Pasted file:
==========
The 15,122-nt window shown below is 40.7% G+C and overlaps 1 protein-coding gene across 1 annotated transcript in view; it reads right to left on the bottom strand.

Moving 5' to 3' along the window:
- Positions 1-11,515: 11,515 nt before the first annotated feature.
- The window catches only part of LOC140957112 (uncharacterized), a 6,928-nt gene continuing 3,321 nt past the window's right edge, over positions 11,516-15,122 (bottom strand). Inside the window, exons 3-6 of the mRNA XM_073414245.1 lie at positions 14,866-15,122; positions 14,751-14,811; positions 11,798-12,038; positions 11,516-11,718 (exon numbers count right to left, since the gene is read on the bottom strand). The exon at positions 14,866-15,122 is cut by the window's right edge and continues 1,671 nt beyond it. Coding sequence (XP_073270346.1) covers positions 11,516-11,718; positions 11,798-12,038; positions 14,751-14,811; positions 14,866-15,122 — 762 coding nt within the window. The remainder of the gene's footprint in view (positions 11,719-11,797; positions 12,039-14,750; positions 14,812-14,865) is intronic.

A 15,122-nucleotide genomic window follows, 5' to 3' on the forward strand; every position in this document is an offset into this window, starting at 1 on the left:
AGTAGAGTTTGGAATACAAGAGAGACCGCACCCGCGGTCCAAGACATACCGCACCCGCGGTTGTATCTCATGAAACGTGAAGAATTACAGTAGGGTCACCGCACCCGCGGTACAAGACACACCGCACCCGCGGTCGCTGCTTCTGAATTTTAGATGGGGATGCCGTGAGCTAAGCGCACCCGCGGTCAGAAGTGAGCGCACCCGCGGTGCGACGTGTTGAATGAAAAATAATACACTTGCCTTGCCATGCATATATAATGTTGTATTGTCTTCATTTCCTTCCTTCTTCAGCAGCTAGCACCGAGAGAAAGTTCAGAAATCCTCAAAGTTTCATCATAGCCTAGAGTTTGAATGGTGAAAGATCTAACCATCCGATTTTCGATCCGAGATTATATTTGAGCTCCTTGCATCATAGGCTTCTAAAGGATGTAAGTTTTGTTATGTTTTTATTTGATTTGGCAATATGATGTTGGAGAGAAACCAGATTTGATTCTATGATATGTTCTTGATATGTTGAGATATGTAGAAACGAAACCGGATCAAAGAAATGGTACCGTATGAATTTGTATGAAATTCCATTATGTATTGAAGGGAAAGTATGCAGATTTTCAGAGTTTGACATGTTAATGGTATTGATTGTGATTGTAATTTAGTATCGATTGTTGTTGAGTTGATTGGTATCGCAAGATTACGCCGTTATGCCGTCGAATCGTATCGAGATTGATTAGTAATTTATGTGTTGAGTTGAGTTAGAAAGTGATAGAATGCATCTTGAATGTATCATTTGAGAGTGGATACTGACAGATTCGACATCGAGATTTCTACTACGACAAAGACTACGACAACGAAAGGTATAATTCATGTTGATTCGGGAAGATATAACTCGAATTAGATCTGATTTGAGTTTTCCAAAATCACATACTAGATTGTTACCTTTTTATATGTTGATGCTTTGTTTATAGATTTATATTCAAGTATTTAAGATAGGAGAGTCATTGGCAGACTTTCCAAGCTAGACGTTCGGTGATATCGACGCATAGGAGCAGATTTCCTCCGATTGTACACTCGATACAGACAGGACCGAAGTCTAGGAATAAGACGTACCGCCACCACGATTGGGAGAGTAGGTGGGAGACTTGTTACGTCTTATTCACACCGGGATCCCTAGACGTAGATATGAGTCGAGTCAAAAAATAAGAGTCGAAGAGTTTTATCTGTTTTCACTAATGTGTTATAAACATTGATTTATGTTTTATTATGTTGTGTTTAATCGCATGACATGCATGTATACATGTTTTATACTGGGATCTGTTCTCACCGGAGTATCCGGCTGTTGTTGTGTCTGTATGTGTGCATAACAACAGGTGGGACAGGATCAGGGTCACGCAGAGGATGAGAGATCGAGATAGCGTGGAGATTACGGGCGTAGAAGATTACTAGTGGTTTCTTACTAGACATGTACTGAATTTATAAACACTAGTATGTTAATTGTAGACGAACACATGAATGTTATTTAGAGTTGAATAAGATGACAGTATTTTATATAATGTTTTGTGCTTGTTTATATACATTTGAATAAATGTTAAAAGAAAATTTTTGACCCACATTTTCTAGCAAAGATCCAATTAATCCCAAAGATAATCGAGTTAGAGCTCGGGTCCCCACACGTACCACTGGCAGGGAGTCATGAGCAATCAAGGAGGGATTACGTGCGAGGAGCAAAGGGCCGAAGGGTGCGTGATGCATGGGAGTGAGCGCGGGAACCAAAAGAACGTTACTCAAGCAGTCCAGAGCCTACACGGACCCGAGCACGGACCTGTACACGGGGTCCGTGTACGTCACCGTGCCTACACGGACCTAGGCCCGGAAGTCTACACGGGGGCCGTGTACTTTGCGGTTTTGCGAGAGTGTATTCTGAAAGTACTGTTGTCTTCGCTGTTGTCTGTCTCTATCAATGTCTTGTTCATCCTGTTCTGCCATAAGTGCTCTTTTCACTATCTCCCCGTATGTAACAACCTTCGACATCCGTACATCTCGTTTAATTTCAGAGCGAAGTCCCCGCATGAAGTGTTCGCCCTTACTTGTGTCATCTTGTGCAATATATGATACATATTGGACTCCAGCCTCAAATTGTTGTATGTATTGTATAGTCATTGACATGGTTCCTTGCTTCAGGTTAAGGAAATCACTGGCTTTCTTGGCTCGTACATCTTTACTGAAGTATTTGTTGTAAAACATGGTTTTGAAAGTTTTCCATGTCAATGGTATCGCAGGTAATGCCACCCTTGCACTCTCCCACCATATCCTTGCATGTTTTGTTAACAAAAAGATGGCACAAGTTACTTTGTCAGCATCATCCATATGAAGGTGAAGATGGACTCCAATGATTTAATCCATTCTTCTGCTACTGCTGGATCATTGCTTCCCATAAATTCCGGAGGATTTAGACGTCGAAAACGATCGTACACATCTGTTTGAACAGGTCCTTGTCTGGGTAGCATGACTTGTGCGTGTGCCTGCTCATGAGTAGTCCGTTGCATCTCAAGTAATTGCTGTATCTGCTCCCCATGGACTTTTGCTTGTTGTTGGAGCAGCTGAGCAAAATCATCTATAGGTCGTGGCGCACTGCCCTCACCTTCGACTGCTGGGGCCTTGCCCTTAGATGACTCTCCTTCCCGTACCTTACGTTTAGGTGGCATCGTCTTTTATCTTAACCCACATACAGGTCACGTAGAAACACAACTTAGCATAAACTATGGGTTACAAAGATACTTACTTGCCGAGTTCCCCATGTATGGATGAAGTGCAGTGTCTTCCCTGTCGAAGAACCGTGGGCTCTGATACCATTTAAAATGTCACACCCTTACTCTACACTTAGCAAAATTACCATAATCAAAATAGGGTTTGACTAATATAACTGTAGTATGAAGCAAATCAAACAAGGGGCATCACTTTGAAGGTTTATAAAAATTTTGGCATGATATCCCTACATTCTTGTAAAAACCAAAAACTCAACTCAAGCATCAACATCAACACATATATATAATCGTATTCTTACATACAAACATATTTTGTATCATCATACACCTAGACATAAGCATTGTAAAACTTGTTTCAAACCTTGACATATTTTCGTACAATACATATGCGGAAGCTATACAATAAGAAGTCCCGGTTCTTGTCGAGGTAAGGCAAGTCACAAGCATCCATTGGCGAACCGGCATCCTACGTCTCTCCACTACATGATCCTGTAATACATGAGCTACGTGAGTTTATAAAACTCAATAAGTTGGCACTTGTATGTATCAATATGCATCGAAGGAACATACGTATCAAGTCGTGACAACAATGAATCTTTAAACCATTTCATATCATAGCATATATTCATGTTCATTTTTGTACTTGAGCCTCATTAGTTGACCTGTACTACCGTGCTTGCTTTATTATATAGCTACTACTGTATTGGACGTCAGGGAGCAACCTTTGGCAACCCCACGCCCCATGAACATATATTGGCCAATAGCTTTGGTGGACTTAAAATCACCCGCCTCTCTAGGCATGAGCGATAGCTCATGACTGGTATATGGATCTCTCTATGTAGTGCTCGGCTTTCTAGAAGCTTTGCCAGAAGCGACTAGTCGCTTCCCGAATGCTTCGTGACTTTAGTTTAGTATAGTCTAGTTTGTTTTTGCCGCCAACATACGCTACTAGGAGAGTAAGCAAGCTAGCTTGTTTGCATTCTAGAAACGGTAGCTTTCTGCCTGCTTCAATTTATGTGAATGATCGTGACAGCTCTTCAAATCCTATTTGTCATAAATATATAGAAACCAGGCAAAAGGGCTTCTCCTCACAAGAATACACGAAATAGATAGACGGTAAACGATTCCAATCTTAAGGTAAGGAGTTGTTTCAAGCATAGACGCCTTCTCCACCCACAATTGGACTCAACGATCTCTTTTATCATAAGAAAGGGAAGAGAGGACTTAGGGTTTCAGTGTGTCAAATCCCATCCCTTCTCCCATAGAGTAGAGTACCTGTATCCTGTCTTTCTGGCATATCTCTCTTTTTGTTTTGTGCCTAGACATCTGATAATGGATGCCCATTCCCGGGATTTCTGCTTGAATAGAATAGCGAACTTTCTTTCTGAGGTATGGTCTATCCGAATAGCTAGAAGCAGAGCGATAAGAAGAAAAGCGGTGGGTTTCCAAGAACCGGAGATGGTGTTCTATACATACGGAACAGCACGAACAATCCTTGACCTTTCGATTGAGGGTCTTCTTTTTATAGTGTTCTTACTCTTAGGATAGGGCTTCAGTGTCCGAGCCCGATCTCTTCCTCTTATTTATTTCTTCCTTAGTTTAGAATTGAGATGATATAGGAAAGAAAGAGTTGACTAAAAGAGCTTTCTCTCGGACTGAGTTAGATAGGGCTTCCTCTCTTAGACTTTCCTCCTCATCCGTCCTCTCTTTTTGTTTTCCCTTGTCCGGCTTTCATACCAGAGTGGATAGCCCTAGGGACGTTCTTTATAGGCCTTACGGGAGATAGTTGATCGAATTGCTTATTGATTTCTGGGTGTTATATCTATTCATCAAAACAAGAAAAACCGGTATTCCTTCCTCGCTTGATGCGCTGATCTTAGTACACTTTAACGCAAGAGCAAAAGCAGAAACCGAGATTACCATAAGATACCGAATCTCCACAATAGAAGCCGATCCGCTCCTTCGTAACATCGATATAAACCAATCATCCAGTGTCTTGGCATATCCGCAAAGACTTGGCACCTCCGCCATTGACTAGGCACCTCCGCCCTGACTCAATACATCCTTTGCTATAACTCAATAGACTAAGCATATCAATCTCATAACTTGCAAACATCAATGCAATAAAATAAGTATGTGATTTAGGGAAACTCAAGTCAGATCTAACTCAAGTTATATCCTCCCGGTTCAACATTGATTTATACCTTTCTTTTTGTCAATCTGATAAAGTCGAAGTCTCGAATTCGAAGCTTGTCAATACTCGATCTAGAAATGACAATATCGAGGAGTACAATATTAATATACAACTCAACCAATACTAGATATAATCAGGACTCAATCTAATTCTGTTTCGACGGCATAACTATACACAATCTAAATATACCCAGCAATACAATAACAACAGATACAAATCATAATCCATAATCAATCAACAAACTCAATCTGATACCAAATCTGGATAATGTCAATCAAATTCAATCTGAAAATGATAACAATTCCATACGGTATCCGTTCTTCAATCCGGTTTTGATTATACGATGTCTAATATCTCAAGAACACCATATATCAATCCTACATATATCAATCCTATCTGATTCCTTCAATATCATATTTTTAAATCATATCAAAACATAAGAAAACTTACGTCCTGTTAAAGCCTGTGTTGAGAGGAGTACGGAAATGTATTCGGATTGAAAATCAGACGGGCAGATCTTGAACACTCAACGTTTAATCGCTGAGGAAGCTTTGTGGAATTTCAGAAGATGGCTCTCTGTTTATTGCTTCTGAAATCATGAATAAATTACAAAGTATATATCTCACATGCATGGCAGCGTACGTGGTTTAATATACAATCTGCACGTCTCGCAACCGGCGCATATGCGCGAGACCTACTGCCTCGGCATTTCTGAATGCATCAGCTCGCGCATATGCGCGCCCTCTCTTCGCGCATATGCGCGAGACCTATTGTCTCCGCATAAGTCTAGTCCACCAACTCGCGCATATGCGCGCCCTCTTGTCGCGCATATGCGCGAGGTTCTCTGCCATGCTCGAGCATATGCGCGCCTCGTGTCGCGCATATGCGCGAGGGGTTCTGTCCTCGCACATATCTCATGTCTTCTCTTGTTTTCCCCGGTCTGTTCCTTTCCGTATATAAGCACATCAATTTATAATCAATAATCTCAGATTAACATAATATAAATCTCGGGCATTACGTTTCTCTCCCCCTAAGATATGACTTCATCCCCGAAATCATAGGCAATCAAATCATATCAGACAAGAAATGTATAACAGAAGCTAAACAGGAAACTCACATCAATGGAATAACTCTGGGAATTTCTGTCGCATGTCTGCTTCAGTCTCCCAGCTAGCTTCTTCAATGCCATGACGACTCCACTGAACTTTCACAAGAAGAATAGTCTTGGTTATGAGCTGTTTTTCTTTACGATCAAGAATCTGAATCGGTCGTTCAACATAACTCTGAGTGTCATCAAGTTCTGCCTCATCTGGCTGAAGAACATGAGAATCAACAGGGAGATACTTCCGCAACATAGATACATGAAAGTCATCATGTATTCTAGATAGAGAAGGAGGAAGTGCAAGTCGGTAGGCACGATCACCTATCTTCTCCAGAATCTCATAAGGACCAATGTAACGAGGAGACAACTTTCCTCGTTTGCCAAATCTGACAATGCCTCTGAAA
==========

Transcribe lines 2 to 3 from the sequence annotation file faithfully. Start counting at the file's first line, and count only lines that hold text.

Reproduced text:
Moving 5' to 3' along the window:
- Positions 1-11,515: 11,515 nt before the first annotated feature.